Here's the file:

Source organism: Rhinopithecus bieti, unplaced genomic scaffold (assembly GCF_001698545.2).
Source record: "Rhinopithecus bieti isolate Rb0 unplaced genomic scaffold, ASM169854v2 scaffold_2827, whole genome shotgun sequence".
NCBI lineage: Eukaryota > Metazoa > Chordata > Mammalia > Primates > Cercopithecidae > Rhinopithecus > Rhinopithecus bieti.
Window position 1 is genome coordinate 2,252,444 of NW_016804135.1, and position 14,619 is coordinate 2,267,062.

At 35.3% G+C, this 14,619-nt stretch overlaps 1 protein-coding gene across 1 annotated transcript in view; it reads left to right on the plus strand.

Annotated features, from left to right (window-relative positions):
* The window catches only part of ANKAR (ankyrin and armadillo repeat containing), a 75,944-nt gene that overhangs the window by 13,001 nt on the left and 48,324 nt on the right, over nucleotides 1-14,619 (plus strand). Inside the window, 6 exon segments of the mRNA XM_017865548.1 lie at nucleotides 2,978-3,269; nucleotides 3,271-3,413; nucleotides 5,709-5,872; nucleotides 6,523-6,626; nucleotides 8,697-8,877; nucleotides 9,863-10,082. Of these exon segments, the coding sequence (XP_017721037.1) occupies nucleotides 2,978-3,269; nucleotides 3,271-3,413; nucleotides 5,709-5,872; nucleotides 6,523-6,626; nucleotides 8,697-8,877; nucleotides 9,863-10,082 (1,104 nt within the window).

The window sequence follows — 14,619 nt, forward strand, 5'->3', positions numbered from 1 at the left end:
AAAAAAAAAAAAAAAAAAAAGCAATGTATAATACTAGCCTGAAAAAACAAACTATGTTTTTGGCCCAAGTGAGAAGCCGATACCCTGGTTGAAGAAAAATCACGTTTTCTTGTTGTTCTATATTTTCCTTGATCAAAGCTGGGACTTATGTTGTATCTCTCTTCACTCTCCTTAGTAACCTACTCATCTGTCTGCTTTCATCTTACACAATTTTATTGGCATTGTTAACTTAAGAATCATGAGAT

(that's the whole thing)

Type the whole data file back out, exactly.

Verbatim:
Source organism: Rhinopithecus bieti, unplaced genomic scaffold (assembly GCF_001698545.2).
Source record: "Rhinopithecus bieti isolate Rb0 unplaced genomic scaffold, ASM169854v2 scaffold_2827, whole genome shotgun sequence".
NCBI lineage: Eukaryota > Metazoa > Chordata > Mammalia > Primates > Cercopithecidae > Rhinopithecus > Rhinopithecus bieti.
Window position 1 is genome coordinate 2,252,444 of NW_016804135.1, and position 14,619 is coordinate 2,267,062.

At 35.3% G+C, this 14,619-nt stretch overlaps 1 protein-coding gene across 1 annotated transcript in view; it reads left to right on the plus strand.

Annotated features, from left to right (window-relative positions):
* The window catches only part of ANKAR (ankyrin and armadillo repeat containing), a 75,944-nt gene that overhangs the window by 13,001 nt on the left and 48,324 nt on the right, over nucleotides 1-14,619 (plus strand). Inside the window, 6 exon segments of the mRNA XM_017865548.1 lie at nucleotides 2,978-3,269; nucleotides 3,271-3,413; nucleotides 5,709-5,872; nucleotides 6,523-6,626; nucleotides 8,697-8,877; nucleotides 9,863-10,082. Of these exon segments, the coding sequence (XP_017721037.1) occupies nucleotides 2,978-3,269; nucleotides 3,271-3,413; nucleotides 5,709-5,872; nucleotides 6,523-6,626; nucleotides 8,697-8,877; nucleotides 9,863-10,082 (1,104 nt within the window).

The window sequence follows — 14,619 nt, forward strand, 5'->3', positions numbered from 1 at the left end:
AAAAAAAAAAAAAAAAAAAAGCAATGTATAATACTAGCCTGAAAAAACAAACTATGTTTTTGGCCCAAGTGAGAAGCCGATACCCTGGTTGAAGAAAAATCACGTTTTCTTGTTGTTCTATATTTTCCTTGATCAAAGCTGGGACTTATGTTGTATCTCTCTTCACTCTCCTTAGTAACCTACTCATCTGTCTGCTTTCATCTTACACAATTTTATTGGCATTGTTAACTTAAGAATCATGAGAT